THE BLOG
09/28/2015 06:33 pm ET Updated Sep 28, 2016

Availability Is Not a Skill

Choosing up sides in playground games can be a cruel experience.

As each player gets picked and there are fewer and fewer standing, the awkwardness grows. Finally, everyone goes out on the field to play. No doubt, there is some humiliation among those not chosen. Those left on the sideline will hang around for the next game with the hope to be chosen and it may or may not happen. I know this first hand from playground basketball since I was generally in the group not picked. Being able to dribble with the left hand is a skill. My availability was not.

At that point in my basketball career, I had a choice.

1. I could resolve to work on my left hand skills until I could confidently dribble and go to the basket from that side.
2. I could continue to hang around the court every day. Eventually, a team would be desperate enough to choose me and my lack of left-handed skills would become evident. Both the team and I would be frustrated at the mismatch.
3. I could recognize that no matter how much I worked on it, my talent in basketball would never serve me well. I should choose another sport. In my case, that's what I did.

Cruel as it is, the playground rules provide a lesson about hiring. That lesson is: just because you are hanging around and available does not mean you will be picked. Availability is not a skill. Get over it. Just like the playground, you have some similar choices.

1. Develop a skill so that you will be hired. The skill might be as simple as learning about spreadsheets or give a better presentation. Or the skill could be a much more technical or require a return to school. Even if learning the new skill may not fulfill a lifelong dream, the new skill can get you the job that will allow to get in the proverbial door.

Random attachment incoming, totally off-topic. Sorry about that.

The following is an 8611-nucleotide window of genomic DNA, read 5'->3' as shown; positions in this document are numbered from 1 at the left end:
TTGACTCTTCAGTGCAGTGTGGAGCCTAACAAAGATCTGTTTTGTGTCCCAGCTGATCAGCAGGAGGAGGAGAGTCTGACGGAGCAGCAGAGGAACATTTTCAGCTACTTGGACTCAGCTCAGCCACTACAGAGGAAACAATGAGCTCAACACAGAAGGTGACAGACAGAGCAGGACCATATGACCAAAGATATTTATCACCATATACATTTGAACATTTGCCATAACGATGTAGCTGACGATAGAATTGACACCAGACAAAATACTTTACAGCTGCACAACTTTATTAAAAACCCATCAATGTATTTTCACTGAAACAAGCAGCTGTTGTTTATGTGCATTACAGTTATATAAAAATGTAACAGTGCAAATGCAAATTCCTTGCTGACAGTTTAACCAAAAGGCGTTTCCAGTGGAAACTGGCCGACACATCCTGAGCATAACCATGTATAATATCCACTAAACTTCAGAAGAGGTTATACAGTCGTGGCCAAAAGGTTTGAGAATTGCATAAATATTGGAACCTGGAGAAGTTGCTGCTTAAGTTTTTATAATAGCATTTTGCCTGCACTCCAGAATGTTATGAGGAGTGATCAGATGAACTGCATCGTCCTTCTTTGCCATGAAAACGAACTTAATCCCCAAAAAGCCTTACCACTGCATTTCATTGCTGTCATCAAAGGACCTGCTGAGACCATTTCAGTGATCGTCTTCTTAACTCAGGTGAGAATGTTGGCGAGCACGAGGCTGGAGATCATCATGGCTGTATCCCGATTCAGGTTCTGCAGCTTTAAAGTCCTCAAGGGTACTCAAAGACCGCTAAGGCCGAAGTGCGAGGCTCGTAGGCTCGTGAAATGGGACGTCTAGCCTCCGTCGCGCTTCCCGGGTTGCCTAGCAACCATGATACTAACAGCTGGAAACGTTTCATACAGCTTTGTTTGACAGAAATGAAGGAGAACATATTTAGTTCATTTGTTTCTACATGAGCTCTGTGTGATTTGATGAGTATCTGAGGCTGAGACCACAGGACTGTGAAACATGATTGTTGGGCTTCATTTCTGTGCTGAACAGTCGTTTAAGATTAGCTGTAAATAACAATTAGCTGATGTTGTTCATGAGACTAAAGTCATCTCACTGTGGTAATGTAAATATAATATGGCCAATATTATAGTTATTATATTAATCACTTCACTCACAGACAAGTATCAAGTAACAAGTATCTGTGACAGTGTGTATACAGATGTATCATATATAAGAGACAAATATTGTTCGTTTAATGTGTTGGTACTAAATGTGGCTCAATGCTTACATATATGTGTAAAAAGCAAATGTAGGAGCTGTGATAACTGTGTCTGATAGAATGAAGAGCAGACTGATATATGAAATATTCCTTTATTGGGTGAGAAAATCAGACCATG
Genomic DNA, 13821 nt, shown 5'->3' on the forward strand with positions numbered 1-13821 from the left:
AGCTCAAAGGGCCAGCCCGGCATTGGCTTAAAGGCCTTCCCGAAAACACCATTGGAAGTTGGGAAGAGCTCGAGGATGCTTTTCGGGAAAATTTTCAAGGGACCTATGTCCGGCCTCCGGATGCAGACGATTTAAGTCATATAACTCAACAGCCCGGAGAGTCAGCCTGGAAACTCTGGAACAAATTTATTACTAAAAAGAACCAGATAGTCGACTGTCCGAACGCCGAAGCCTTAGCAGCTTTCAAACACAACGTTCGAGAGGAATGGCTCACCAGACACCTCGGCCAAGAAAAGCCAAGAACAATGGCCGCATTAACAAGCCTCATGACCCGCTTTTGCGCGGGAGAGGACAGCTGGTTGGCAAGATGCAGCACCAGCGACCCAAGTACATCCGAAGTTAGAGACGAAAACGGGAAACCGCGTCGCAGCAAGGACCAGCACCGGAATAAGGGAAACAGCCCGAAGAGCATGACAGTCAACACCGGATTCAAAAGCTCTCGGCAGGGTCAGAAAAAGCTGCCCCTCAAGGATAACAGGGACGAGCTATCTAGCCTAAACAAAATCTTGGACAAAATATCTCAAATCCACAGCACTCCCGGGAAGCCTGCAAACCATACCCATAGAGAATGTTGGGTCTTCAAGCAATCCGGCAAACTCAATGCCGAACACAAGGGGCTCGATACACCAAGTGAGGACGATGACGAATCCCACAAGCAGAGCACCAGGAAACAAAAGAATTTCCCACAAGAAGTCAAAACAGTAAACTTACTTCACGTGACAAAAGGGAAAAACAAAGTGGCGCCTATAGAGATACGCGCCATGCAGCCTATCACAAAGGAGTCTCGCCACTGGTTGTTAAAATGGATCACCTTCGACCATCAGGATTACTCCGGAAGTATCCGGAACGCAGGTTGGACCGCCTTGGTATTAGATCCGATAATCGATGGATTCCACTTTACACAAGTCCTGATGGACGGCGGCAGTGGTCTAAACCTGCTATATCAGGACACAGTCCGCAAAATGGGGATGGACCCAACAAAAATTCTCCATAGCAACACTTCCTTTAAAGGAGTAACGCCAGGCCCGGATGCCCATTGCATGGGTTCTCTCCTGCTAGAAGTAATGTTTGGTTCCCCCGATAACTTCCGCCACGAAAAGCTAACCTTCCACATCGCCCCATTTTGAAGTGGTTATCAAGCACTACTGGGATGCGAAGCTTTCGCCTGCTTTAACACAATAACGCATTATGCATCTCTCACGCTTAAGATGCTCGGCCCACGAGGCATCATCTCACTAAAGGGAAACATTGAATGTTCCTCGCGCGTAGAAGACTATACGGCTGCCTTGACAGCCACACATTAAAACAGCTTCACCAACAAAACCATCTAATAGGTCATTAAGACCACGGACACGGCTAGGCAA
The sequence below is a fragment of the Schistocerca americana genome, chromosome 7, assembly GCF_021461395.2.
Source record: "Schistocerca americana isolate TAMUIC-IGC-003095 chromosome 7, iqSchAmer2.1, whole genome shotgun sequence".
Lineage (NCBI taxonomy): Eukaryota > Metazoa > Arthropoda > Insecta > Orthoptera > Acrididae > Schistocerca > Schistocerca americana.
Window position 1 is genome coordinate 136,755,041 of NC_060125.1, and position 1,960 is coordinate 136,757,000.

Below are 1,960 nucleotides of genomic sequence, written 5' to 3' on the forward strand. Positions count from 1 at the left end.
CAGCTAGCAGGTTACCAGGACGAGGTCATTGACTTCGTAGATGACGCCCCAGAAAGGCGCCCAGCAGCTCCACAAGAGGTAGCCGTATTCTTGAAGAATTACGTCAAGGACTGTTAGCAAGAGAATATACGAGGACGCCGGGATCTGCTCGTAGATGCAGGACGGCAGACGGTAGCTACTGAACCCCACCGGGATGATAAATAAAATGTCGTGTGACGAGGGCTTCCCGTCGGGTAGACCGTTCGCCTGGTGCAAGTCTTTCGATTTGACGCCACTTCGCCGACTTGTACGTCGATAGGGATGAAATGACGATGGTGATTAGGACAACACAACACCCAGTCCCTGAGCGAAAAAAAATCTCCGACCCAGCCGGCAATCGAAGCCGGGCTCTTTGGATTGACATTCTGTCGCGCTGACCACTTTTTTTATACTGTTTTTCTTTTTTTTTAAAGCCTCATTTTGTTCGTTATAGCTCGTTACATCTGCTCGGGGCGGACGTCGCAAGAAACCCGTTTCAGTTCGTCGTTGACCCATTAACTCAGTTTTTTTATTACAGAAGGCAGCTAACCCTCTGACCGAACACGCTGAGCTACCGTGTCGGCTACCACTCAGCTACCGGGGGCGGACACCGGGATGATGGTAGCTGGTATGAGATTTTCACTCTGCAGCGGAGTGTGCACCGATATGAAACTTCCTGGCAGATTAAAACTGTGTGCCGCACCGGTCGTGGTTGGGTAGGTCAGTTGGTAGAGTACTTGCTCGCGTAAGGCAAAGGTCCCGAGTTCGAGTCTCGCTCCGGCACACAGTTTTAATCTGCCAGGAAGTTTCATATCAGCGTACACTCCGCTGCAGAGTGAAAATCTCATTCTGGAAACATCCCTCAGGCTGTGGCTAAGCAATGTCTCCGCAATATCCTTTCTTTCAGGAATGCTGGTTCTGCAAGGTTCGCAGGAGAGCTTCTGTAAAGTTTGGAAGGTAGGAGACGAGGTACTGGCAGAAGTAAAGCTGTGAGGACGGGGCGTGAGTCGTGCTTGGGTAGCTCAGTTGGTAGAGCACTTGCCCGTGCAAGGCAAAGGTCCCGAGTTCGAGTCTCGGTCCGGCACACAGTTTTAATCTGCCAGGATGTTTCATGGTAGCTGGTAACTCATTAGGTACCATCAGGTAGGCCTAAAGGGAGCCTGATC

2. Keep waiting around until an organization is willing to take a chance on you, even if you don't have the skills. Without the skill it usually doesn't take long for you to be miserable and feel like you are in over your head. For the organization, there will be some sense of "we made a mistake". There is the possibility that something good will happen once you are "in", but it's a long shot. Hard as it might be for job seekers to understand sometimes organizations are so desperate that they will take a risk on someone who is "available".

3. Change directions by choosing a different career and go deep into learning about it. In essence, repot the plant in a different career garden.

In short, what I look for in a candidate is a skill or a passion to learn that skill and be a part of the team. Availability is not one of those skills.

To quote Stuart Smalley from Saturday Night Live, "I'm Good Enough, I'm Smart Enough, and Doggone It, People Like Me!" is almost never enough.